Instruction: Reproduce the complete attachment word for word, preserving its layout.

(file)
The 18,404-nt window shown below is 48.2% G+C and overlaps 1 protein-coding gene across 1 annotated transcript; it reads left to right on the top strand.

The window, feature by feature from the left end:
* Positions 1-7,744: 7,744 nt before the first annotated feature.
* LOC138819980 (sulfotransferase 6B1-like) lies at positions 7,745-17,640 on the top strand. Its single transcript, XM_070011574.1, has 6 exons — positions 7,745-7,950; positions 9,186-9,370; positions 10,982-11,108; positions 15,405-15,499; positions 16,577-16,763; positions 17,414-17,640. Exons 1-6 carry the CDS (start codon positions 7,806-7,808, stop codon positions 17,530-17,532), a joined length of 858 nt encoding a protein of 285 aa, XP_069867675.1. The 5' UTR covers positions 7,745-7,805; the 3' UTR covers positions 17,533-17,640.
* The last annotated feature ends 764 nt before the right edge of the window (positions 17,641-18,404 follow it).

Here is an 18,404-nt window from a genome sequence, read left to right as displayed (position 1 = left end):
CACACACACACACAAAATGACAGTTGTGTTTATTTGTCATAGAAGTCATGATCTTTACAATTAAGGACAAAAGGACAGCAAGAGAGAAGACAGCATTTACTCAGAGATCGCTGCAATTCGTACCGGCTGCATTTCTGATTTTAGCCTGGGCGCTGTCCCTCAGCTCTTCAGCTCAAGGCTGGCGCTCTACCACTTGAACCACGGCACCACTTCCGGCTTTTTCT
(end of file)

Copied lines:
The 18,404-nt window shown below is 48.2% G+C and overlaps 1 protein-coding gene across 1 annotated transcript; it reads left to right on the top strand.

The window, feature by feature from the left end:
* Positions 1-7,744: 7,744 nt before the first annotated feature.
* LOC138819980 (sulfotransferase 6B1-like) lies at positions 7,745-17,640 on the top strand. Its single transcript, XM_070011574.1, has 6 exons — positions 7,745-7,950; positions 9,186-9,370; positions 10,982-11,108; positions 15,405-15,499; positions 16,577-16,763; positions 17,414-17,640. Exons 1-6 carry the CDS (start codon positions 7,806-7,808, stop codon positions 17,530-17,532), a joined length of 858 nt encoding a protein of 285 aa, XP_069867675.1. The 5' UTR covers positions 7,745-7,805; the 3' UTR covers positions 17,533-17,640.
* The last annotated feature ends 764 nt before the right edge of the window (positions 17,641-18,404 follow it).

Here is an 18,404-nt window from a genome sequence, read left to right as displayed (position 1 = left end):
CACACACACACACAAAATGACAGTTGTGTTTATTTGTCATAGAAGTCATGATCTTTACAATTAAGGACAAAAGGACAGCAAGAGAGAAGACAGCATTTACTCAGAGATCGCTGCAATTCGTACCGGCTGCATTTCTGATTTTAGCCTGGGCGCTGTCCCTCAGCTCTTCAGCTCAAGGCTGGCGCTCTACCACTTGAACCACGGCACCACTTCCGGCTTTTTCT